Court’s Findings:

The Court recognized the difficulty of locating the owners of the Telegram channels who were not only disseminating infringing content but also monetizing it under masked identities. Further, the Court noted that the infringement was concentrated in Delhi since the copyrighted works were being circulated there and the materials also comprised content that was relevant to the Indian scenario since it contained preparatory content for Indian competitive examinations. Therefore, the Court’s jurisdiction could not be ousted on the basis that the channels were hosted on the Telegram app whose servers were situated abroad.

As far as the Plaintiffs’ rights and liabilities under the prevalent legal system are concerned, they can be ascertained in the context of ‘literary works’ under Section 2(o) of the Indian Copyright Act 1957. The videos that were compiled by the Plaintiffs also satisfied the criteria of ‘cinematograph film’ under Section 2(f) of the Act. Due to their status as valid works under the Act, Section 14 recognizes exclusive rights that are conferred upon the copyright owner such as electronic reproduction of work, and issuance of copies of the protected work. Consequently, its illicit dissemination would be a contravention of the aforementioned provisions and thereby, constitute an infringing copy under Section 2(m) and the Plaintiffs were eligible for civil and criminal remedies provided under the Act. Further, Court opined – “infringement of copyright is indisputably a serious matter as it involves valuable rights of owners of copyright. The significance of the protection and enforcement of such rights cannot be diminished, merely due to the growth of technology, which has made infringers easy to hide and conceal their illegal activities”.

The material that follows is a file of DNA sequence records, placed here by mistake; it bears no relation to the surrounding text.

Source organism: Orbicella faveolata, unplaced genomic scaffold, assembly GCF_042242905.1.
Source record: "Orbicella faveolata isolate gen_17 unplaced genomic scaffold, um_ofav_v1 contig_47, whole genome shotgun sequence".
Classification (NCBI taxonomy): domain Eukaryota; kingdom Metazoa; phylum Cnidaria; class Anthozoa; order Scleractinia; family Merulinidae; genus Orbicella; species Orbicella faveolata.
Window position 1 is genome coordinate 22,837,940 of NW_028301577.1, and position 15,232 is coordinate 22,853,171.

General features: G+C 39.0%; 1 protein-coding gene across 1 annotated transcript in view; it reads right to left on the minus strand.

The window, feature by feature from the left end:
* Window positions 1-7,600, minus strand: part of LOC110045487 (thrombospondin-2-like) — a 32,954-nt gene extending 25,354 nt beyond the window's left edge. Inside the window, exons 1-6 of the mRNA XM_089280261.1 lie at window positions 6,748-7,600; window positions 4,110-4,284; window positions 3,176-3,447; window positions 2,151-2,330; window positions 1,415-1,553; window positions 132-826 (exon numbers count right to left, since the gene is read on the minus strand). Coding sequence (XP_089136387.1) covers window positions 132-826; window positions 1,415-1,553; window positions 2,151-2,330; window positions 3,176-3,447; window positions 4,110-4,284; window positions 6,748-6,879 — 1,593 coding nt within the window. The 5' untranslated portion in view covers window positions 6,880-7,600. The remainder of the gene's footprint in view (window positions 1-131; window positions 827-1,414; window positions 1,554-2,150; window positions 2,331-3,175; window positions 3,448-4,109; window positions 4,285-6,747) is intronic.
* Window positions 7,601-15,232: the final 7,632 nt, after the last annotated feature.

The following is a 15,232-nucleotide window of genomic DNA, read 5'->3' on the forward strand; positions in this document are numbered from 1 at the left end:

The most prominent aspect of this case relates to the origin of the infringing copies of the copyrighted works. Under Section 79(3)(b) of the Information Technology (IT) Act 2000, Telegram is obligated to remove or disable access to unlawful material without vitiating the evidence. Additionally, Rule 3 of the IT guidelines directs the intermediaries not to host, display, upload, modify, publish, transmit, update or share any information that is tantamount to copyright infringement, thereby obviating any possible recourse to relief under the information technology laws.

Even the defendant’s invocation of the Puttuswamy judgement was nullified due to the Supreme Court’s acknowledgement of the fact that encroachment of the right to privacy cannot be relied on as a ground for non-disclosure if there is an express law that requires disclosure of information. In this case, the Copyright Act empowers the infringing copies to be taken into custody, thereby permitting the circumvention of the right to privacy. The Court even pointed to the relevance of Section 81 of the IT Act 2000 which supplements the rights bequeathed under the Indian Copyright Act.

Thus, to ensure that the protection of copyrighted works evolves with the needs of the present times, the Court held that the mere fact of Telegram locating its servers in Singapore was insufficient to dissuade the disclosure of information for infringement that was concentrated within India. Any other judgement would have rendered the Plaintiffs defenceless and reduced their rights granted under the Indian Copyright Act to a pretence. Consequently, Telegram was directed to disclose the relevant details of the channels and devices that were instrumental in the illegal dissemination of the copyrighted material.

Author: Anuparna Chatterjee, in case of any queries please contact/write back to us via email to chhavi@khuranaandkhurana.com or at  Khurana & Khurana, Advocates and IP Attorney.